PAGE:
Innovation funding – what you need to know

Innovate UK will be offering government-backed loans to UK businesses and research organisations via competitions. The funding can be used for research and development, testing new ideas and collaborating with other organisations.

It has not yet been officially announced when they will go live, but it is expected to be early-mid November. The first cash is expected to be drawn down on 3rd April 2018, as the funds will not be available until the next financial year.

What do we know about the competitions?

Over the next 18 – 24 months, Innovate UK will be holding one competition in each of the four Innovate UK sectors and also one open competition. It is open to growth-oriented SMEs that can demonstrate that they have a high quality innovation project and that they need public sector support.

What do we know about the loans?

The loans will be between £100k to £1m. This is a pilot programme with a £50m budget over two years. The loans are only available to ‘experimental development’ projects i.e. late stage R&D. They are targeting ‘new to market’ technologies, rather than incremental developments.

They are looking for reasonable collateral against the loan e.g. the assets purchased by the loan or the IP created from the project. The loans will rank below senior debt but above equity. There will be a monitoring officer appointed and audited financial information will be required.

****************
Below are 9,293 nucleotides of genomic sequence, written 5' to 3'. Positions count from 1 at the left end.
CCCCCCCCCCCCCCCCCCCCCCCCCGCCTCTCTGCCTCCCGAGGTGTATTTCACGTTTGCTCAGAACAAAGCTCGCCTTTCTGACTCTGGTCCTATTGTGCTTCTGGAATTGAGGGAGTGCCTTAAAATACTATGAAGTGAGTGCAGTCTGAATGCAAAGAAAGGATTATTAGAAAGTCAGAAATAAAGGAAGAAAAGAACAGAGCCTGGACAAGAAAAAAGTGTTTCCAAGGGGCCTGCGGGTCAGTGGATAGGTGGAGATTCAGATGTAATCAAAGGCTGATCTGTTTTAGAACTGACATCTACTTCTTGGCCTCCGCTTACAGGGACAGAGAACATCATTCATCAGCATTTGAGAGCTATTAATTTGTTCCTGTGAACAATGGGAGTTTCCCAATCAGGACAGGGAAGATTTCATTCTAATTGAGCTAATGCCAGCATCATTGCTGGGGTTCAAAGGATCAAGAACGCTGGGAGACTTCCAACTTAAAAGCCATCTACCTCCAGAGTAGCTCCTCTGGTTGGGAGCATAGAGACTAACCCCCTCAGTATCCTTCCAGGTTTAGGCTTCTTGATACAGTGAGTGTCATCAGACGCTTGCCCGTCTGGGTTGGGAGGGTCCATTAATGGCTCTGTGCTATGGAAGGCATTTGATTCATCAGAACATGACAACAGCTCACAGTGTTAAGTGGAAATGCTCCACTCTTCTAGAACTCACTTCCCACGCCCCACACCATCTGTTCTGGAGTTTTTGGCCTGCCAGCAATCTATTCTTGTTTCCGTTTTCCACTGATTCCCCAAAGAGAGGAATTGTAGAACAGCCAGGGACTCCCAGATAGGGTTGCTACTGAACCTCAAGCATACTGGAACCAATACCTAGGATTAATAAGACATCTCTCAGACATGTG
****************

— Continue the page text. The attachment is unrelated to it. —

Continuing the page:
The loans are state aid and would prevent an R&D claim under the SME scheme.

The loan contracts will not include any conversion clauses and there has been confirmation that they are not going to take equity interests.

The interest rate will be the treasury discount rate at the date the loan is made, which is currently 3.7%. There are not expected to be any upfront fees.

The loans cannot be used to match fund grants e.g. Horizon 2020 and they only apply to single SME companies i.e. not a consortia.

How do businesses apply?

The application process is similar to applying for a grant, but with greater credit scrutiny.

The loans will be split into three periods: availability (up to a maximum of three years), extension (up to two years) and repayment (up to five years). The first two will be interest only and the cash will be drawn down quarterly in advance of the eligible expenditure being defrayed.

The maximum total period is expected to be ten years, with 5-7 years expected to be the average.

For further information and advice about innovation loans, please contact Peter Tindale.

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